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C# Classes

A class represents a custom data type that allows us to store both state (properties) and behavior (methods) together.

Declaring a class with properties

This declares a class with three properties, Name, Age, and HungerLevel.

class Cat
{
public string Name { get; set; }
public int Age { get; set; }
public int HungerLevel { get; set; }
}

Instantiating an object from a class

var kitty = new Cat();

In this case kitty.Name will be null, kitty.Age will be 0, and kitty.HungerLevel will be 0. Since we did not provide any values for these properties when we made a new Cat.

Instantiating an object and providing values for properties

var kitty = new Cat() {
Name = "Fluffy",
Age = 3,
HungerLevel = 5
};

In this case kitty.Name will be "Fluffy", kitty.Age will be 3, and kitty.HungerLevel will be 5.

Providing a default value for a property

If a property should default to a value we can specify it in the class.

class Cat
{
public string Name { get; set; } = "Unknown Cat";
public int Age { get; set; }
public int HungerLevel { get; set; } = 3;
}
var kitty = new Cat();

In this case kitty.Name will be "Unknown Cat", kitty.Age will be 0, and kitty.HungerLevel will be 3.

Declaring a class with properties and methods

If all cats have the behavior that every time they play, their hunger increases by 3 we can implement that as a method on the class.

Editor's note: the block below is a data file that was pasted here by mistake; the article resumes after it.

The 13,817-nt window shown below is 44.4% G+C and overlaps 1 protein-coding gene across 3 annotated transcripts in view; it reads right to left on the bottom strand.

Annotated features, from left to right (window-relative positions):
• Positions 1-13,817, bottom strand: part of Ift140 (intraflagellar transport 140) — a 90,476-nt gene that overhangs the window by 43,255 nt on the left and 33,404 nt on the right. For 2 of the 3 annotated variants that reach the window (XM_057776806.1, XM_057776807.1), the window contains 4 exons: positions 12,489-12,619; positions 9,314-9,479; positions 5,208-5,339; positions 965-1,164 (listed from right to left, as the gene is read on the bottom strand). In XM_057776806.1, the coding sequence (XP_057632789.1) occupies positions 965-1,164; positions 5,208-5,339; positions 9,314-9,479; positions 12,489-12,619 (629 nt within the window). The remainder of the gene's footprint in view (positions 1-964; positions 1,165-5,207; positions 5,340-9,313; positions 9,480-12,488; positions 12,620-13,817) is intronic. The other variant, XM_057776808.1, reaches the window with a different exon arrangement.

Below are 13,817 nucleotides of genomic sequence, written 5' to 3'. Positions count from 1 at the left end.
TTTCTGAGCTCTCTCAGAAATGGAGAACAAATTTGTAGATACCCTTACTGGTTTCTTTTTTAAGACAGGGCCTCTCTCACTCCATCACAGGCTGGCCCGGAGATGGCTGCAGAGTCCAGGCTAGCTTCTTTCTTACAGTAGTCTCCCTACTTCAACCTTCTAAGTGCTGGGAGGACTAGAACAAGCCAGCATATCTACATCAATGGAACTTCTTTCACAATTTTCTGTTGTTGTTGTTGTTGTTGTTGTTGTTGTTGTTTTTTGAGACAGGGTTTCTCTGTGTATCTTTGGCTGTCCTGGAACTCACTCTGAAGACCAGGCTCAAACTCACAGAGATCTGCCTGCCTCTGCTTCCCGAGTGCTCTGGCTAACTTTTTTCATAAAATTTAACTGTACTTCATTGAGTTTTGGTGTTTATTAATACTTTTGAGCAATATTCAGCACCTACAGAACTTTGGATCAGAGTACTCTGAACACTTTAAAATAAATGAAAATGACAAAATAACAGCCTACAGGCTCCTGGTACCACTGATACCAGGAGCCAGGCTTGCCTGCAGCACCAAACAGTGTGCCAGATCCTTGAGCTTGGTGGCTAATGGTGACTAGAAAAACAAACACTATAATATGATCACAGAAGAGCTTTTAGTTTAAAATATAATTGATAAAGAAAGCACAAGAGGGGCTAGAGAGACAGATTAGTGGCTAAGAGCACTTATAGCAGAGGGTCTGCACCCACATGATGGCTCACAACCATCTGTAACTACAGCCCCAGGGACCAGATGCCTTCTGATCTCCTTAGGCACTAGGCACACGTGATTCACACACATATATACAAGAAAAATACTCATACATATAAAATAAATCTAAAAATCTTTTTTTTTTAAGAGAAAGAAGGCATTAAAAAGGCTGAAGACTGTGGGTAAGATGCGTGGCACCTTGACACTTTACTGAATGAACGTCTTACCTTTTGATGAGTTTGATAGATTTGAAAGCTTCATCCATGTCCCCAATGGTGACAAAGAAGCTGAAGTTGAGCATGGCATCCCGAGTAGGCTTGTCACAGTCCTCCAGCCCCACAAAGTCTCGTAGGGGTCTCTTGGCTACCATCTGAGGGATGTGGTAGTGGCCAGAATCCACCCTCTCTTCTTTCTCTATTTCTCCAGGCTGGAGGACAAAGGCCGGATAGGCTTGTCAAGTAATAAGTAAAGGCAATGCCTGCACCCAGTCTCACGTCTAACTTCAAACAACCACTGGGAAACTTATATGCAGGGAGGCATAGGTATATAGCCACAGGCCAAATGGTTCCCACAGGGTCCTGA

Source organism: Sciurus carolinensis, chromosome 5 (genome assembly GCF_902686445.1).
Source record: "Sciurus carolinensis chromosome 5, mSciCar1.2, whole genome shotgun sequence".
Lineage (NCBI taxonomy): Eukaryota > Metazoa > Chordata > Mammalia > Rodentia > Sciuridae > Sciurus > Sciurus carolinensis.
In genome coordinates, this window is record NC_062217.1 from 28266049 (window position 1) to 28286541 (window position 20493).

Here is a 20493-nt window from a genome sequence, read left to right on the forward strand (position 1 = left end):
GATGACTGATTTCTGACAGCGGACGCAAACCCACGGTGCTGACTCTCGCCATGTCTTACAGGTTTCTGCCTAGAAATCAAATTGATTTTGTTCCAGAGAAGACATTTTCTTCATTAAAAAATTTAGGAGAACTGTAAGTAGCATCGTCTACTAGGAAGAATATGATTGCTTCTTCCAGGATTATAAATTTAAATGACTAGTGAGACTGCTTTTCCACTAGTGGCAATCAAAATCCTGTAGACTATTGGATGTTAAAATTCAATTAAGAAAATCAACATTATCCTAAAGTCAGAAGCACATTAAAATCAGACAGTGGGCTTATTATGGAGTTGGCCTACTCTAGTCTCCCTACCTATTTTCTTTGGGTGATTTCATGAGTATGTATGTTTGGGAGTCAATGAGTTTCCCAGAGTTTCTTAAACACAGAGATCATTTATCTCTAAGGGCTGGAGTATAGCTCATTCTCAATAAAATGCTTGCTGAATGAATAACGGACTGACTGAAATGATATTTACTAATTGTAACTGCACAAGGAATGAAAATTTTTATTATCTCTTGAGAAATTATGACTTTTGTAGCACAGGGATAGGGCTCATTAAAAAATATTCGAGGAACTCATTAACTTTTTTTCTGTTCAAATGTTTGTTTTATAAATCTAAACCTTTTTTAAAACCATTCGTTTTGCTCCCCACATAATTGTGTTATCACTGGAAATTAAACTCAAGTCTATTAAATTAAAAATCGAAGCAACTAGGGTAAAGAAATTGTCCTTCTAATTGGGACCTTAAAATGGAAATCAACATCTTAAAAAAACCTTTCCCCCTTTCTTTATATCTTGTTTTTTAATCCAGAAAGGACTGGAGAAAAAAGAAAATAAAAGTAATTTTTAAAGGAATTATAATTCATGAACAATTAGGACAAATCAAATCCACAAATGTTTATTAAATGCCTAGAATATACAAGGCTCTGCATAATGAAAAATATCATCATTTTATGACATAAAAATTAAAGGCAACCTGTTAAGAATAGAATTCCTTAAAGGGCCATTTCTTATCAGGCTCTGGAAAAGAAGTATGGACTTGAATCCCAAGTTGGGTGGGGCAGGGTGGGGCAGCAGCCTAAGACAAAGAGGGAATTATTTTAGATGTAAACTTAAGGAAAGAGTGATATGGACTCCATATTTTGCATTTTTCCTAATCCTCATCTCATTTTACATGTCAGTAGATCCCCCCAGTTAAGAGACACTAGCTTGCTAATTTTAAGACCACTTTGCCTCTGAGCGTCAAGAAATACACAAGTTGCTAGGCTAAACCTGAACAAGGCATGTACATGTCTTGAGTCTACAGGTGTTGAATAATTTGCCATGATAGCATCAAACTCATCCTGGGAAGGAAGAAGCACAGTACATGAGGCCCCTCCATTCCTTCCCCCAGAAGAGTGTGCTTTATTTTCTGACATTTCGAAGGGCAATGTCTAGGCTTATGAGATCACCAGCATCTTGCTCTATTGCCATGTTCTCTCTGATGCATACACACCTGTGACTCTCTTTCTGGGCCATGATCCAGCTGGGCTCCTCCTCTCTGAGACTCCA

class Cat
{
public string Name { get; set; } = "Unknown Cat";
public int Age { get; set; }
public int HungerLevel { get; set; } = 3;
public void Play()
{
HungerLevel += 3;
}
}
var kitty = new Cat() {
Name = "Fluffy",
Age = 3,
HungerLevel = 5
};
kitty.Play();
kitty.Play();

At this point kitty.HungerLevel would be 11 (5 + 3 + 3).

Declaring a property that can be null

As we saw above the default value for a string is null but for an int it is 0. We can indicate that we allow null values for the int by appending it with a ?.

NOTE: This is often useful when declaring classes that will be populated from a database or JSON where a column or field is null in the input.

class Cat
{
public string Name { get; set; } = "Unknown Cat";
public int? Age { get; set; }
public int HungerLevel { get; set; } = 3;
}
var kitty = new Cat()

In this case kitty.Age would be null, not 0.

Constructors

The other way to create new instances of an object is by specifying and requiring a constructor. A constructor is a method with the same name as the class which is called when we use new Cat (or the class name). We get a default constructor for free just by declaring the class. We can change the implementation of that default constructor, or add more constructors that take specific names.

class Cat
{
public Cat() {
Name = "Fluffy";
Age = 3;
HungerLevel = 5;
}
public Cat(string newName)
{
Name = newName;
Age = 3;
if (newName == "Hungry Cat")
{
HungerLevel = 100;
}
else
{
HungerLevel = 5;
}
}
public string Name { get; set; }
public int? Age { get; set; }
public int HungerLevel { get; set; }
}

In this case:

var theHungryKitty = new Cat("Hungry Cat");
var regularCat = new Cat();

The value of theHungryKitty.HungerLevel will be 100 while regularCat.HungerLevel will be 5.

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